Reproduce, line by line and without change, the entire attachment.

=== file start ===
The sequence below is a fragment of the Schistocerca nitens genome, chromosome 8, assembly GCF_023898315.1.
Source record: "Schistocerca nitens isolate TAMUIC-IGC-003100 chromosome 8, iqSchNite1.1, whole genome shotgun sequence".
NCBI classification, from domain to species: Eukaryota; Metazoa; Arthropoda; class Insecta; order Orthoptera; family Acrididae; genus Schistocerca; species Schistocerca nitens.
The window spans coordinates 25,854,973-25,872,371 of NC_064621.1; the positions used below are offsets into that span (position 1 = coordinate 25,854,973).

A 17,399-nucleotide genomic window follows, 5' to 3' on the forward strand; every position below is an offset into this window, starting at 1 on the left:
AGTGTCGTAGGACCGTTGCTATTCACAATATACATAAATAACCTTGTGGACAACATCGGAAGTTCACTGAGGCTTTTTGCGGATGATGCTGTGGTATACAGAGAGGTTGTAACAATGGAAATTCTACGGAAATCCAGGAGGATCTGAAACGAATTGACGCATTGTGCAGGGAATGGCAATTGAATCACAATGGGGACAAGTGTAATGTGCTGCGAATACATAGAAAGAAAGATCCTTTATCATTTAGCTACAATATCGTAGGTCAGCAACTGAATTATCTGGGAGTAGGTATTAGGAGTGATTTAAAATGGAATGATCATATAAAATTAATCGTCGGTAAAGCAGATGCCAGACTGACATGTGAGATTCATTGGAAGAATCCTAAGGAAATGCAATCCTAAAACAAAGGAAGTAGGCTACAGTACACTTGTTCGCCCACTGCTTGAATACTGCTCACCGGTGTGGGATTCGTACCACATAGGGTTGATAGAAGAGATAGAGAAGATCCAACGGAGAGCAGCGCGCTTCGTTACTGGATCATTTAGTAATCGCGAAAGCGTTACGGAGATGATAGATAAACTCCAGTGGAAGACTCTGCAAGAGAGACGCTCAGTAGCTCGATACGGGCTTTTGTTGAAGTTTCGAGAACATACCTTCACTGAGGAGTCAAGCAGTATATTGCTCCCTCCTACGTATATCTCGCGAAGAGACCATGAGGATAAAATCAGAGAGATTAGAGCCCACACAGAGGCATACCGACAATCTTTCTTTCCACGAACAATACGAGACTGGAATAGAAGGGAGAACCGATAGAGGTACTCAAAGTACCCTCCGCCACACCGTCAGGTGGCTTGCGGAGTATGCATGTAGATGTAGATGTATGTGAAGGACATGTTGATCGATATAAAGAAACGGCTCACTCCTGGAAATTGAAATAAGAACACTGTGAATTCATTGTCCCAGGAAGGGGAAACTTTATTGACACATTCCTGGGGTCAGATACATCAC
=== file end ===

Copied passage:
The sequence below is a fragment of the Schistocerca nitens genome, chromosome 8, assembly GCF_023898315.1.
Source record: "Schistocerca nitens isolate TAMUIC-IGC-003100 chromosome 8, iqSchNite1.1, whole genome shotgun sequence".
NCBI classification, from domain to species: Eukaryota; Metazoa; Arthropoda; class Insecta; order Orthoptera; family Acrididae; genus Schistocerca; species Schistocerca nitens.
The window spans coordinates 25,854,973-25,872,371 of NC_064621.1; the positions used below are offsets into that span (position 1 = coordinate 25,854,973).

A 17,399-nucleotide genomic window follows, 5' to 3' on the forward strand; every position below is an offset into this window, starting at 1 on the left:
AGTGTCGTAGGACCGTTGCTATTCACAATATACATAAATAACCTTGTGGACAACATCGGAAGTTCACTGAGGCTTTTTGCGGATGATGCTGTGGTATACAGAGAGGTTGTAACAATGGAAATTCTACGGAAATCCAGGAGGATCTGAAACGAATTGACGCATTGTGCAGGGAATGGCAATTGAATCACAATGGGGACAAGTGTAATGTGCTGCGAATACATAGAAAGAAAGATCCTTTATCATTTAGCTACAATATCGTAGGTCAGCAACTGAATTATCTGGGAGTAGGTATTAGGAGTGATTTAAAATGGAATGATCATATAAAATTAATCGTCGGTAAAGCAGATGCCAGACTGACATGTGAGATTCATTGGAAGAATCCTAAGGAAATGCAATCCTAAAACAAAGGAAGTAGGCTACAGTACACTTGTTCGCCCACTGCTTGAATACTGCTCACCGGTGTGGGATTCGTACCACATAGGGTTGATAGAAGAGATAGAGAAGATCCAACGGAGAGCAGCGCGCTTCGTTACTGGATCATTTAGTAATCGCGAAAGCGTTACGGAGATGATAGATAAACTCCAGTGGAAGACTCTGCAAGAGAGACGCTCAGTAGCTCGATACGGGCTTTTGTTGAAGTTTCGAGAACATACCTTCACTGAGGAGTCAAGCAGTATATTGCTCCCTCCTACGTATATCTCGCGAAGAGACCATGAGGATAAAATCAGAGAGATTAGAGCCCACACAGAGGCATACCGACAATCTTTCTTTCCACGAACAATACGAGACTGGAATAGAAGGGAGAACCGATAGAGGTACTCAAAGTACCCTCCGCCACACCGTCAGGTGGCTTGCGGAGTATGCATGTAGATGTAGATGTATGTGAAGGACATGTTGATCGATATAAAGAAACGGCTCACTCCTGGAAATTGAAATAAGAACACTGTGAATTCATTGTCCCAGGAAGGGGAAACTTTATTGACACATTCCTGGGGTCAGATACATCAC